What are scabies?
Scabies is a skin infestation that presents itself as a skin breakout with intense itching that becomes worse at night. It is a disease also known as the “seven years itch!” Scabies is a frequent cause of visits to the dermatology offices. 300 million people are affected worldwide, including the USA and Europe.
What is the cause of scabies?
Scabies is caused by a mite called Sarcoptes scabiei. The scabies mite has eight legs, is whitish-brown in color, and is nearly invisible to the naked eye.
Is scabies contagious?
Yes, it can be spread from one person to another through close skin-to-skin contact.
How do scabies mites infect the skin?
The symptoms of scabies are caused by the female mites, which tunnel into the skin after being fertilized. The female lays eggs under the skin and continues to tunnel until she dies, usually after a month or two. When the eggs hatch, new mites travel back to the surface of the skin, then mate and repeat the cycle of tunneling and laying more eggs. A person who is infected with scabies typically has around 12 mites at any given time.
How is scabies spread?
Usually via skin-to-skin contact. It is common for infected parents to pass scabies to their child (particularly an infant) or vice versa, as a result of close contact. However, it is unusual for school children to pass scabies to each other.
What is the time period between infection and symptoms?
It takes about three to four weeks for signs or symptoms of a first scabies infection to develop. People who have been infected with scabies previously may develop symptoms within a few days after another exposure.
Is scabies considered as an STD?
Scabies is not considered a sexually transmitted disease, however, the most common mode of transmission between young adults is sexual contact.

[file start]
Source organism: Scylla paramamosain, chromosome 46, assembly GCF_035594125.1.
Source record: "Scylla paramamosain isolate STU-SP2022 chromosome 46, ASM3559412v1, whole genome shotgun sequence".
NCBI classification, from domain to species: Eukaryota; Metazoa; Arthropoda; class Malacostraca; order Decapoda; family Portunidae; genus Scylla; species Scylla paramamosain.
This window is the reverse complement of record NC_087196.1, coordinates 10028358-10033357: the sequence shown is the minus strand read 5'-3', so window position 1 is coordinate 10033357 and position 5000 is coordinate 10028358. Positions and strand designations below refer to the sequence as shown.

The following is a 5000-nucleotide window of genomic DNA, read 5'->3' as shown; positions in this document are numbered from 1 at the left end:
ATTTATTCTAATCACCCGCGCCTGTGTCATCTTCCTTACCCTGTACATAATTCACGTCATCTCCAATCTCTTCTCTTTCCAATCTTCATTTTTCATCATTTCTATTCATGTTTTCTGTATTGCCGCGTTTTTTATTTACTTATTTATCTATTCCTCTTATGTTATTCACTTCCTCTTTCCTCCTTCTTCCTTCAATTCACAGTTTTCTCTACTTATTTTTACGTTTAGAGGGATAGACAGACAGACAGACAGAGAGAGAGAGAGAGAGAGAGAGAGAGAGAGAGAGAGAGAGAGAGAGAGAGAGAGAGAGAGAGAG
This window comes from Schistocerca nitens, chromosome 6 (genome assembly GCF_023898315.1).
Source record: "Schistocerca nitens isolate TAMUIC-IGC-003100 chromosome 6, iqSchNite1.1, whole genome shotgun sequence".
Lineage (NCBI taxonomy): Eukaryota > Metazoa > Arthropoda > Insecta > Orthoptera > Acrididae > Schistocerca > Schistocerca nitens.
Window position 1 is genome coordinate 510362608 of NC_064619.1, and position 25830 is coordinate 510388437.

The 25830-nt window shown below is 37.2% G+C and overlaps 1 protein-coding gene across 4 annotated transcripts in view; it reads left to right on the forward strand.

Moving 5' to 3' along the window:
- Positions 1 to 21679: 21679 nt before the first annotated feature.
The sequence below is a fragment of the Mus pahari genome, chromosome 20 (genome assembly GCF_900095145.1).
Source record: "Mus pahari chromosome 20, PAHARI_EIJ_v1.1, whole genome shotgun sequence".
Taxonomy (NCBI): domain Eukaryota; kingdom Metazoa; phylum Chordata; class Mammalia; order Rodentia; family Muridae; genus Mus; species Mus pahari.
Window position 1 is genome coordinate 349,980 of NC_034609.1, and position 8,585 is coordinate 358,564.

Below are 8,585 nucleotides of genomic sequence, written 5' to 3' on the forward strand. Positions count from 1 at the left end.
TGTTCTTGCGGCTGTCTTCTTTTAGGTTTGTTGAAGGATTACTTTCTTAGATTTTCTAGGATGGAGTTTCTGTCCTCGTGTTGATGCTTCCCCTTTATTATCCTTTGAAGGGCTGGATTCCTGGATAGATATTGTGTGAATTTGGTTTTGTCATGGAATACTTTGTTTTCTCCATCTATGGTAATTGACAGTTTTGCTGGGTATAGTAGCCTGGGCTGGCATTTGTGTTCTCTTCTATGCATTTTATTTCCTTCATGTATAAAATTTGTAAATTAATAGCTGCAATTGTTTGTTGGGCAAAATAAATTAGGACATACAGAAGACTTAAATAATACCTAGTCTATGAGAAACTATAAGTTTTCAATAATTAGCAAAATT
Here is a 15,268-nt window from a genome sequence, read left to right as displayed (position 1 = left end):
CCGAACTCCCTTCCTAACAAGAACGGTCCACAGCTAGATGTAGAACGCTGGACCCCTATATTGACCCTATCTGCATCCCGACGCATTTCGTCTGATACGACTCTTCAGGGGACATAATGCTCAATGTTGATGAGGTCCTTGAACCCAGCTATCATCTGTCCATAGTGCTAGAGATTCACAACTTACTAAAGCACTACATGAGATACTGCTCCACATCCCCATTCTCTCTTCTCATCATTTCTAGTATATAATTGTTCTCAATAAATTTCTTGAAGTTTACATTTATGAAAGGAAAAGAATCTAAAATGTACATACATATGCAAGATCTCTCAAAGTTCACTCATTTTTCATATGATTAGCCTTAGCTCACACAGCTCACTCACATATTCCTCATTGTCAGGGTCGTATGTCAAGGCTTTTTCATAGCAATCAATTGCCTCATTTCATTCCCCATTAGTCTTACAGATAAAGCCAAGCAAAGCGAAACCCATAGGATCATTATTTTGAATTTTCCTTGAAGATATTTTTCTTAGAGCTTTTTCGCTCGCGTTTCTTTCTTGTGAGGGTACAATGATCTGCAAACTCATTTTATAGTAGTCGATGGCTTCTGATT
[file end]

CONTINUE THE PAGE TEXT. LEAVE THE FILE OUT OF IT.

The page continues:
How can I clean my bedding and clothes from scabies?
The mites that cause scabies only survive for 24 to 36 hours once they are no longer in contact with the skin. Because scabies survive longer in cold weather, infection is more common in the winter than it is in the summer. Therefore, washing your bedding and clothes with warm/hot water and leaving it unused for 2-3 days must be sufficient for the disinfection of the household. It is uncommon, but possible, to contract scabies by use of heavily contaminated bedding or clothing.
How does the skin rash look?
Scabies causes visible bumps or blisters on the skin detected on typical locations on the body. Since the bumps are typically very small, it can be difficult to see with the naked eye.These bumps or blisters are often more noticeable in children, especially if they scratch the affected area frequently.
Scabies crawls under the skin!
The affected skin may show a 2 to 15 mm long, thin visible line called a “burrow” or tunnel sign on the skin. This is the result of scabies creating a tunnel under the skin. The presence of such a mark strongly suggests scabies.
Part of body affected with scabies
The head and back are usually not affected, however, this may appear sometimes in infants and very young children.
Why is scabies treated with antibiotics?
Antibiotics do not affect scabies. However, the scratching of skin lesions caused by scabies can disrupt skin barriers and allow bacteria to invade the tissue. As a result, the bacteria causes a secondary skin infection, which can be treated by antibiotics.
Can scabies affect my pets?